Elizabeth Riley Bell is a Scotch whisky expert and the author of The Smart Guide To Single Malt Scotch Whisky. As any whisky expert is to do, Bell is currently traveling through Scotland and will be filing stories about her adventures in the land of rain and peat.
Day one of my 10-day visit to Scotland’s distilleries arrived in typical Edinburgh style — gray and wet — a morning the Scots appropriately describe as dreich. But the warm and bright conference room at Wemyss Malts was a sharp contrast to the soggy view into Melville Crescent below me. Although my passion and interest lies in single malt Scotch whisky, today I was on the trail of something else — not single malts, but blended malts.
Scotch drinkers have long known and enjoyed single malt whisky and blended scotch whisky, but what about the “other” malt whisky — blended malts? What are they, and who bottles them?
The name, only standardized since 2009, further bewildered (some might even say, bamboozled) Scotch enthusiasts because they were often confusingly labeled as “Vatted” or “Pure Malts.”
The explanation is relatively straight forward: Blended malts combine the single malts from two or more distilleries and occupy the ground between single malts and blended Scotch whisky. They are approachable, flavorful and smooth — competing in the premium blended Scotch price range.
Even though a blended malt, like Douglas Laing’s Big Peat, has developed celebrity status, it is often a “one-off” in a company’s larger portfolio. On the other hand, the Wemyss Family began their association with the whisky world by first developing a core range of blended malts, which naturally filled a gap in this often little-known and underappreciated area of whisky.
When William Wemyss launched the family’s line in 2005, he made a conscious decision to simplify the approach to malt whiskies by having the Wemyss Malts reflect the natural flavors and aromas in each bottling. After some experimentation with different ages and several flavor profiles, Wemyss Blended Malts have settled on three different expressions, each bottled at both 8 and 12 years old at 40% ABV.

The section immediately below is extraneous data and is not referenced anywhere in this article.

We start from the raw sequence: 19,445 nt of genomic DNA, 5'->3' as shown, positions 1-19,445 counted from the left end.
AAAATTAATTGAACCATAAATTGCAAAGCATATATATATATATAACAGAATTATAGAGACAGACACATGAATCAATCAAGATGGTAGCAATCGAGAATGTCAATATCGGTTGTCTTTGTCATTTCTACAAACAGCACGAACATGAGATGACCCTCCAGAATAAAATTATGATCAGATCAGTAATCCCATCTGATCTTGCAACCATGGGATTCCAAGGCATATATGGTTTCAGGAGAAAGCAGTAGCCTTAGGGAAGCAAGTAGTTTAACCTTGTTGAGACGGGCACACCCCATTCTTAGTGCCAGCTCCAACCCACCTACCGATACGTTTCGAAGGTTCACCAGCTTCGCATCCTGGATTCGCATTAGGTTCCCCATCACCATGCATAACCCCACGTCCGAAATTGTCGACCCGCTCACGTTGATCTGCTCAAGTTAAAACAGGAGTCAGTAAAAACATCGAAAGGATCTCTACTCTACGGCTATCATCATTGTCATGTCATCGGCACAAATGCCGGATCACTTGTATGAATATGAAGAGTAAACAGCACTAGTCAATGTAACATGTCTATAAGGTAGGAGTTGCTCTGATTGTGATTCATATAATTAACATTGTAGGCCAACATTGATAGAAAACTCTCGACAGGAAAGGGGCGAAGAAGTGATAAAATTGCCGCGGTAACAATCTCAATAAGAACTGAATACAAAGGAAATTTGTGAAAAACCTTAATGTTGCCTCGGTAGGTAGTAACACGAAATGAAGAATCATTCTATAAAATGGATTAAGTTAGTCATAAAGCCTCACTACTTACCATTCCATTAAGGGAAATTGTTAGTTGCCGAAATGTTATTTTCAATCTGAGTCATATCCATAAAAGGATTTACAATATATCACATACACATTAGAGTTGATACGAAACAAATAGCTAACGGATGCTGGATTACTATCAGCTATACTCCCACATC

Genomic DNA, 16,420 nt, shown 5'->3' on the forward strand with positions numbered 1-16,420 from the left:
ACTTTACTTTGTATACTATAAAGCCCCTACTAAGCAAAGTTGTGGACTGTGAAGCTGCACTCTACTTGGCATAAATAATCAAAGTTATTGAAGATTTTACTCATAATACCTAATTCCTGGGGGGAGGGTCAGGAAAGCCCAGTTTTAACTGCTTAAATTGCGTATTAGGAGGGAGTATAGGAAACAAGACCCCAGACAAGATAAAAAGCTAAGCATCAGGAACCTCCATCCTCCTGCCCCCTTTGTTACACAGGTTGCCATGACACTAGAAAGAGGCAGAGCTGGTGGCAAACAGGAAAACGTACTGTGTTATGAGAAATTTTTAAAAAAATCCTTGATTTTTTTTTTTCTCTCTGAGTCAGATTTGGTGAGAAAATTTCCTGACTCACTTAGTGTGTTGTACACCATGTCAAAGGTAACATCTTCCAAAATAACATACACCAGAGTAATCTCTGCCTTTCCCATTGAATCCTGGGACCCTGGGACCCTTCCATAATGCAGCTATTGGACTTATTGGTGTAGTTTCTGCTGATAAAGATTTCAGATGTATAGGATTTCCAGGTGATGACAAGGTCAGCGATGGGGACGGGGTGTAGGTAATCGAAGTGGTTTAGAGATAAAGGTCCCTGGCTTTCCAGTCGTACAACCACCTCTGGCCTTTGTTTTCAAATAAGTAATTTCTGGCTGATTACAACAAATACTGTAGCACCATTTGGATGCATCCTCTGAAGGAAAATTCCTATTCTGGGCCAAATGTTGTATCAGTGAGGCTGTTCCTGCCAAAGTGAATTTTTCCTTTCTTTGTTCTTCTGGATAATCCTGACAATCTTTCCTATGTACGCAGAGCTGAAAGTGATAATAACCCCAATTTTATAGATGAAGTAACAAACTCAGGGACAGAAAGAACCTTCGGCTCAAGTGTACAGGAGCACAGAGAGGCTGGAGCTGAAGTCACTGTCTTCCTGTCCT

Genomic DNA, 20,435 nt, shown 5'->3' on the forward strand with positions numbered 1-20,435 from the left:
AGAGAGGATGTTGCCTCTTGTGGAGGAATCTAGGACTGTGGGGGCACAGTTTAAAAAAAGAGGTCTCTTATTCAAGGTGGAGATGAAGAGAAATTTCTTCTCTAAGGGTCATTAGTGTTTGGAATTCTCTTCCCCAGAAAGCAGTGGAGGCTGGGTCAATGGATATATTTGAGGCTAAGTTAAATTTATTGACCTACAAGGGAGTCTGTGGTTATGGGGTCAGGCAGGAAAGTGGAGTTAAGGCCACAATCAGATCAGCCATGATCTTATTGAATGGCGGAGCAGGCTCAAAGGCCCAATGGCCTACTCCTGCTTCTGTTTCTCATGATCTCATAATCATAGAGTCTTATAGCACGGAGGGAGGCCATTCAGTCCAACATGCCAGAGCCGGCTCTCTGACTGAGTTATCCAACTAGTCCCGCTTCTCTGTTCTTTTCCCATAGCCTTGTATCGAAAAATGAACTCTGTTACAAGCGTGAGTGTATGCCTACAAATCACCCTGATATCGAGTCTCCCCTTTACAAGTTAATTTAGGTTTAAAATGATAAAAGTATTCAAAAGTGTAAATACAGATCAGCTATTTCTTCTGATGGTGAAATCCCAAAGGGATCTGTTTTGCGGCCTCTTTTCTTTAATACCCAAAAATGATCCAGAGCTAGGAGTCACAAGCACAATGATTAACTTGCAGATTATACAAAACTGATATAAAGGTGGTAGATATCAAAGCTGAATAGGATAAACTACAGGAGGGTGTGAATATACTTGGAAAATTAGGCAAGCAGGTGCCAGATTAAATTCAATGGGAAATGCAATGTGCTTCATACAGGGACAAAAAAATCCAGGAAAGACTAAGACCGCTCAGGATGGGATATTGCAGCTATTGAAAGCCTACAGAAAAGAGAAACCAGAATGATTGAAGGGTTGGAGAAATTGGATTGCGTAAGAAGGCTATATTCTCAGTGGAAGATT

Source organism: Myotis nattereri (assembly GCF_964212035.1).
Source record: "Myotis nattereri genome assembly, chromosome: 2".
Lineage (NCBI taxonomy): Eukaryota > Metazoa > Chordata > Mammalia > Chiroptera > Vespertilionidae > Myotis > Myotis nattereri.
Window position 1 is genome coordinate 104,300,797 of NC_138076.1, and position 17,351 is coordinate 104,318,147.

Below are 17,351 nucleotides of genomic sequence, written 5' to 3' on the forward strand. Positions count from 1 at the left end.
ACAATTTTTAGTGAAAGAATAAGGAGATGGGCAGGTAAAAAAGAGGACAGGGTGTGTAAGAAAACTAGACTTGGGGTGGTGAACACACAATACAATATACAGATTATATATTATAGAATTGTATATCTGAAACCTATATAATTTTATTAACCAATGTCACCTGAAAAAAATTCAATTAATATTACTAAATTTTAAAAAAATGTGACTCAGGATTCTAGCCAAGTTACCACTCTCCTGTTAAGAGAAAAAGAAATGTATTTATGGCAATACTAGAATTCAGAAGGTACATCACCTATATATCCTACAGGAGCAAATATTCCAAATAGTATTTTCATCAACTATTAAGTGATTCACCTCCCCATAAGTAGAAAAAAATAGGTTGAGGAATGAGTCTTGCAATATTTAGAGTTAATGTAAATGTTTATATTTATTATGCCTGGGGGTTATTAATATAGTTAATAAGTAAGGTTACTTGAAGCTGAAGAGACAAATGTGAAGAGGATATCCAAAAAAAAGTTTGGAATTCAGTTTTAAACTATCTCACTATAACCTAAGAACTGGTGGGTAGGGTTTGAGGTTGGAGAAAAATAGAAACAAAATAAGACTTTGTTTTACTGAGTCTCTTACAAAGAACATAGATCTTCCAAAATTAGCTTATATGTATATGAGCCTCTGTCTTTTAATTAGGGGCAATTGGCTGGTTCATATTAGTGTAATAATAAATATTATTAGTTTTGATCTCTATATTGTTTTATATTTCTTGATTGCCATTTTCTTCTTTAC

One of their blended malts, The Hive, replaces the Smooth Gentleman bottling and draws most of its whiskies from Speyside malts. It has the elegant character of a Speyside whisky with the sweet flavors and aromas found in many of our autumnal memories — caramel apples, mulled cider, hints of vanilla , and of course the honey implied by its namesake.
Another expression, The Spice King, emphasizes the characteristics found in many of the Highland malts, particularly the spiciness, white pepper, iodine and hint of smoke found in many coastal whiskies.
The most assertive bottling, The Peat Chimney, has a double-barrel reference to the peaty (think peat moss) and smoky aromas (think ash trays) of an Islay malt. Some people find the smoky and aggressive Islay Malts to be off-putting, but this blended malt offers a polite introduction to the Islay character. It warms and fills the mouth with rich flavors, balanced with a hint of clean orange zest.
Although Wemyss Malts have grown to include a blended Premium Scotch whisky and a small range of single cask bottlings identified not only by the dominant flavors and aromas but also by the name of the distillery and the age of the cask, the blended malts constitute the majority of its production. This is not surprising because they offer a quality drink — flavorful, balanced and consistently good. Scotch drinkers can enjoy these drams “neat” without any water, or with a small dash of H2O. Either way, the flavors are very approachable with subtle nuances quietly developing during the time one takes to enjoy this sipping whisky.
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